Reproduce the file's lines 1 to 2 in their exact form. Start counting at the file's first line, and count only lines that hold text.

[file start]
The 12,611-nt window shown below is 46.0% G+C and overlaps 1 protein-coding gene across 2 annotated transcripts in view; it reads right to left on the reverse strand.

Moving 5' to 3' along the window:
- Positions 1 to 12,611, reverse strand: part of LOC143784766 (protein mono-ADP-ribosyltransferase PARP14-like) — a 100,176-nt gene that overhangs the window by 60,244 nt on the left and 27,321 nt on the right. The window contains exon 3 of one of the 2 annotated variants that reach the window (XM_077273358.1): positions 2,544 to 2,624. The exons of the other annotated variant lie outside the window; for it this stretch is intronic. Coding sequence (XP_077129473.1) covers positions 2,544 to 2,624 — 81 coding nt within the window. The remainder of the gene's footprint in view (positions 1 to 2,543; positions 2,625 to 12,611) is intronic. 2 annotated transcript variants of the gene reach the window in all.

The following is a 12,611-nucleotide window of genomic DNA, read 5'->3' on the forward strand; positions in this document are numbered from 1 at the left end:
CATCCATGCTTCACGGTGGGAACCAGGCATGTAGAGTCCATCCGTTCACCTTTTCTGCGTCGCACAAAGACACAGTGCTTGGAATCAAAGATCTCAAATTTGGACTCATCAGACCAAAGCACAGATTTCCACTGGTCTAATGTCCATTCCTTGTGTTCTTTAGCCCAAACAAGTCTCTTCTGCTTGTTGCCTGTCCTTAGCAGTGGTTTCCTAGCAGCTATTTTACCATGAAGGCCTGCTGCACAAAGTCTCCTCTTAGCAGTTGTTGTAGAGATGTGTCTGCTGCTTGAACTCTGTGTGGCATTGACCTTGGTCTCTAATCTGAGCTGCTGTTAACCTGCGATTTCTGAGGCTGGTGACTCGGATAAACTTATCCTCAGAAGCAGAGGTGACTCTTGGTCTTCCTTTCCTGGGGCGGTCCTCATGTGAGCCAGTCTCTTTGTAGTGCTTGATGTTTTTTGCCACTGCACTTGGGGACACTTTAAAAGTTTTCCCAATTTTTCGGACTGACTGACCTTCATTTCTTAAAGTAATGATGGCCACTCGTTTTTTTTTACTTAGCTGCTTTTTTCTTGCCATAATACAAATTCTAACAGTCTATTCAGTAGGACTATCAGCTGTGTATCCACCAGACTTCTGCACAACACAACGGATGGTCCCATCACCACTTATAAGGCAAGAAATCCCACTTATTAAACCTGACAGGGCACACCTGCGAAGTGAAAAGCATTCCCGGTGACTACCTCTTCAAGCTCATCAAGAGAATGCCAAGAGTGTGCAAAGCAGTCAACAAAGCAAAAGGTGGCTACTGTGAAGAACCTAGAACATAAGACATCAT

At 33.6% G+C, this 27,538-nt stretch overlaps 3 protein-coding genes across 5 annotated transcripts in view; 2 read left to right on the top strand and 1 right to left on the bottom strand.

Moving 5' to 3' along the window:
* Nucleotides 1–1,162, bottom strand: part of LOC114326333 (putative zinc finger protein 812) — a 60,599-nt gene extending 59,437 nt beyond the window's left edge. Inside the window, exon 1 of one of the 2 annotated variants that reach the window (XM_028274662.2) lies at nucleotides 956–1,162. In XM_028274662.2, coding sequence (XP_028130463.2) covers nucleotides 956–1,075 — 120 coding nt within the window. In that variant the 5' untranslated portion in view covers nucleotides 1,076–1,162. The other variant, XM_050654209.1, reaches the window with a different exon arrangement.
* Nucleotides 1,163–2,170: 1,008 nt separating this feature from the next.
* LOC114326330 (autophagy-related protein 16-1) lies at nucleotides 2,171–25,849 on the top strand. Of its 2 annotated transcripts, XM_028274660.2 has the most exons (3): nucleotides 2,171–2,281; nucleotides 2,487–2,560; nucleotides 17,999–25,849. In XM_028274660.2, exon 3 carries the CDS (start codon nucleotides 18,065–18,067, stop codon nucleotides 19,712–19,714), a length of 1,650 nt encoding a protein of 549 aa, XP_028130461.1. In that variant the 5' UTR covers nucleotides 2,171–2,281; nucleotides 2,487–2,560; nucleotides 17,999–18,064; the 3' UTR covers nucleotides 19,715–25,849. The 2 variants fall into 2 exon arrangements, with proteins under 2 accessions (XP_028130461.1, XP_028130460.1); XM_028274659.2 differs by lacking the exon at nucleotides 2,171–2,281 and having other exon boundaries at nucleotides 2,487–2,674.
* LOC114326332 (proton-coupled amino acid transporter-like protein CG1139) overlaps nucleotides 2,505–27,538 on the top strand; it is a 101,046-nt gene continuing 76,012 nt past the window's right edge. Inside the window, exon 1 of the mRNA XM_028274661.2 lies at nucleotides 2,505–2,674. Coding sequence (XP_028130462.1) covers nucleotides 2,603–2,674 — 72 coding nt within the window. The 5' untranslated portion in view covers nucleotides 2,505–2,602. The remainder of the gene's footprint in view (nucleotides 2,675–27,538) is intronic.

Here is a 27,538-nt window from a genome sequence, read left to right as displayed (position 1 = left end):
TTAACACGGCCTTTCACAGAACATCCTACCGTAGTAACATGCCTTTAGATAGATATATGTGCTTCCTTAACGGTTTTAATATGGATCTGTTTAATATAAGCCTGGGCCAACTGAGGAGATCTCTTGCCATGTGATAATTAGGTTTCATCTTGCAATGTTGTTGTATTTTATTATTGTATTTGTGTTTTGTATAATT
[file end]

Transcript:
The 12,611-nt window shown below is 46.0% G+C and overlaps 1 protein-coding gene across 2 annotated transcripts in view; it reads right to left on the reverse strand.

Moving 5' to 3' along the window: